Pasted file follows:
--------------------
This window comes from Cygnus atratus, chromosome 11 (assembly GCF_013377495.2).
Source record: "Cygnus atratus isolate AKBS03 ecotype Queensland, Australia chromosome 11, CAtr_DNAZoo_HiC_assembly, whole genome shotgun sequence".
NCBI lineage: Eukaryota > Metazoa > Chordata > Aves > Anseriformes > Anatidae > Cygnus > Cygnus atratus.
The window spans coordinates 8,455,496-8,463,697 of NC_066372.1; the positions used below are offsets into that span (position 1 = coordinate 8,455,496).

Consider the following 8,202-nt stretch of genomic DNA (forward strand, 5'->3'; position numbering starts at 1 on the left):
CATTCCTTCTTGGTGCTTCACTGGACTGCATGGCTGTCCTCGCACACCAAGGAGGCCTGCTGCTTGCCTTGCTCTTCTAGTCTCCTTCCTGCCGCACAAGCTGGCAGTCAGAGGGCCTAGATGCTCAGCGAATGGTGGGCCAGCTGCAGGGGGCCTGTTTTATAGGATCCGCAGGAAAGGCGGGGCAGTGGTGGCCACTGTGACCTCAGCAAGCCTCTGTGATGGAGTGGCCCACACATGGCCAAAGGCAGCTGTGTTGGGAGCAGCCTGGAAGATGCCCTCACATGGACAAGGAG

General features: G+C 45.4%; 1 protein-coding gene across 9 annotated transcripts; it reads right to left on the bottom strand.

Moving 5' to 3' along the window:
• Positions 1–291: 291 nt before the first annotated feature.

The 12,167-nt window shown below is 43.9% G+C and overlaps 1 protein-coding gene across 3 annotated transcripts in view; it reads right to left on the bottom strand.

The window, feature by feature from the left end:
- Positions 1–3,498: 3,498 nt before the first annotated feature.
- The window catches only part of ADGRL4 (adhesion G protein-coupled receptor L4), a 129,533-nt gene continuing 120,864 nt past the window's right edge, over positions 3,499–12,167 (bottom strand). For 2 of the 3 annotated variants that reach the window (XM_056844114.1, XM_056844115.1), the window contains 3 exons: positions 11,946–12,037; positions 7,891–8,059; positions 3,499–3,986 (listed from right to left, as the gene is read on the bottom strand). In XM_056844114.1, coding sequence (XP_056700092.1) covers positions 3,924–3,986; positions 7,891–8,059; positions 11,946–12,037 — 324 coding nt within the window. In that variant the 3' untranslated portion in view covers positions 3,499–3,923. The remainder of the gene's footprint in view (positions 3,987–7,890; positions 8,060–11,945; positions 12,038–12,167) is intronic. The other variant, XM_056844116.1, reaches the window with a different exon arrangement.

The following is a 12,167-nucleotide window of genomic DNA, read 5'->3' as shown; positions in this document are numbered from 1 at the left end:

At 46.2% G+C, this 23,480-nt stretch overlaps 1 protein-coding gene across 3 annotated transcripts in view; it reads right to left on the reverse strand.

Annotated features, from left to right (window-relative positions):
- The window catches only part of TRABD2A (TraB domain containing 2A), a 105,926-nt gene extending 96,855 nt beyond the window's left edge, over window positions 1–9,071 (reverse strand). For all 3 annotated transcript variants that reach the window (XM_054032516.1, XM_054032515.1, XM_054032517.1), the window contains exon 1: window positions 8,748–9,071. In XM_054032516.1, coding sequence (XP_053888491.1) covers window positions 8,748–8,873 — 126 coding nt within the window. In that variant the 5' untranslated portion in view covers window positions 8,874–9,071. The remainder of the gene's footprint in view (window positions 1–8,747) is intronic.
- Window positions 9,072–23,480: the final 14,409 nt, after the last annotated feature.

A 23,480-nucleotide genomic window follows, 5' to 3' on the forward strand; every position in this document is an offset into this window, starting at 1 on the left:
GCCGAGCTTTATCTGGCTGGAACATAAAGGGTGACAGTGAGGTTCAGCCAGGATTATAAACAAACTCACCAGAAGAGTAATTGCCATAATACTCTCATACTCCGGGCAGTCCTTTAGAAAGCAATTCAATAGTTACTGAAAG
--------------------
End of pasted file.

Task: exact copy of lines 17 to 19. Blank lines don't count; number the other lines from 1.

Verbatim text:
- The window catches only part of TRABD2A (TraB domain containing 2A), a 105,926-nt gene extending 96,855 nt beyond the window's left edge, over window positions 1–9,071 (reverse strand). For all 3 annotated transcript variants that reach the window (XM_054032516.1, XM_054032515.1, XM_054032517.1), the window contains exon 1: window positions 8,748–9,071. In XM_054032516.1, coding sequence (XP_053888491.1) covers window positions 8,748–8,873 — 126 coding nt within the window. In that variant the 5' untranslated portion in view covers window positions 8,874–9,071. The remainder of the gene's footprint in view (window positions 1–8,747) is intronic.
- Window positions 9,072–23,480: the final 14,409 nt, after the last annotated feature.

A 23,480-nucleotide genomic window follows, 5' to 3' on the forward strand; every position in this document is an offset into this window, starting at 1 on the left: